‘The greatest discovery in physics could be our last.’
Decay is a 2012 British horror feature film by Luke Thompson, set at the Large Hadron Collider in Switzerland. It was created on a budget of a mere $3,225 and lensed over a period of two years by Thompson and his fellow physicists. The movie features Zoë Hatherell, Tom Procter, Stewart Martin-Haugh, Sara Mahmoud and William P. Martin.
The resulting film was released online for free under a Creative Commons license. Decay was premiered on November 29, 2012, and centres around the idea of the Large Hadron Collider transforming scientists into zombies.
Thompson, a physics doctoral student, came up with the idea of the film while he was walking through the maintenance tunnels at CERN and began thinking that it would be a good location for a horror movie. In an interview with Wired, he stated that the film was initially started for fun, but that it was also an opportunity to “do some satirical commentary on various aspects of people’s perceptions of science”.
Decay follows several students who discover that the maintenance crew of the Large Hadron Collider have been transformed into zombies after the particle accelerator malfunctions. The students must try to evade the zombies while running through CERN’s maintenance tunnels.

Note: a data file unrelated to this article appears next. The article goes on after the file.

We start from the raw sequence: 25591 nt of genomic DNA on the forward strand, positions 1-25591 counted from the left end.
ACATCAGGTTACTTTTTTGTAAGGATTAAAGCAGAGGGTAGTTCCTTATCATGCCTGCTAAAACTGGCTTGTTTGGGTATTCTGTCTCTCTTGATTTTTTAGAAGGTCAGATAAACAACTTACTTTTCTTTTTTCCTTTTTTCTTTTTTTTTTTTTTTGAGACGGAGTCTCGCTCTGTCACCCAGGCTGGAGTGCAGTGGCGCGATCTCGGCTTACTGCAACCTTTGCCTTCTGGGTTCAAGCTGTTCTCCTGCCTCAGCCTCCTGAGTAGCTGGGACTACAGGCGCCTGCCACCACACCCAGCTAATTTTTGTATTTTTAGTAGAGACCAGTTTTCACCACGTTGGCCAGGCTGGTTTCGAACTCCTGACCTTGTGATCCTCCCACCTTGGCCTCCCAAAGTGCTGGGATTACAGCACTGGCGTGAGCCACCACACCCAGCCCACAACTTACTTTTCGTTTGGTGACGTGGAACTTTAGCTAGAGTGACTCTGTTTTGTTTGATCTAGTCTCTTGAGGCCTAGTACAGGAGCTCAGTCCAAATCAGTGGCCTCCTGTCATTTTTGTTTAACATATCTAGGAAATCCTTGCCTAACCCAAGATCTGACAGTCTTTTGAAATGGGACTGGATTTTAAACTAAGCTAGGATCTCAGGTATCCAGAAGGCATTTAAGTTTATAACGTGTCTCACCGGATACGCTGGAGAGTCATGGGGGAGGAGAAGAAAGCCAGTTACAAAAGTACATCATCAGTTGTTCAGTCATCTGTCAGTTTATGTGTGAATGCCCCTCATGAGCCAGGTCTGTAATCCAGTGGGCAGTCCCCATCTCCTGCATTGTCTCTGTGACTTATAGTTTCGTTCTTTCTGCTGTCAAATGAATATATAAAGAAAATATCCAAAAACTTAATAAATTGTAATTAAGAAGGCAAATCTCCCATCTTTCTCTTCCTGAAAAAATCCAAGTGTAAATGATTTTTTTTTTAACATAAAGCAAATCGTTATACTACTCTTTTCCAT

Thompson began filming in 2010 and it took two years to complete Decay, with the film’s crew having to borrow cameras and create special effects on a limited budget.
Research facility CERN gave permission for Decay to be filmed at the research centre with the stipulation that they not film in any of the facility’s more sensitive areas.
“Generic it may be but good use of the unique location makes this worth a watch and the non-stereotypical portrayal of
working scientists is refreshing.” MJ Simpson, 21st Century British Horror Films, Volume 2: White Settlers and Women in Black, 2021
“Decay is totally ridiculous, in the best sense of the word. The 75-min, $3,500 movie is remarkably well-made, given the creative team’s lack of experience. It’s studded with all the gratuitous gore, cheap shocks, and absurd plot twists that zombie fans crave. Science nerds and those who love them will bask in its shameless use of sci-fi clichés like ‘the results are inconclusive at best,’ and ‘my research is too important!'” Slate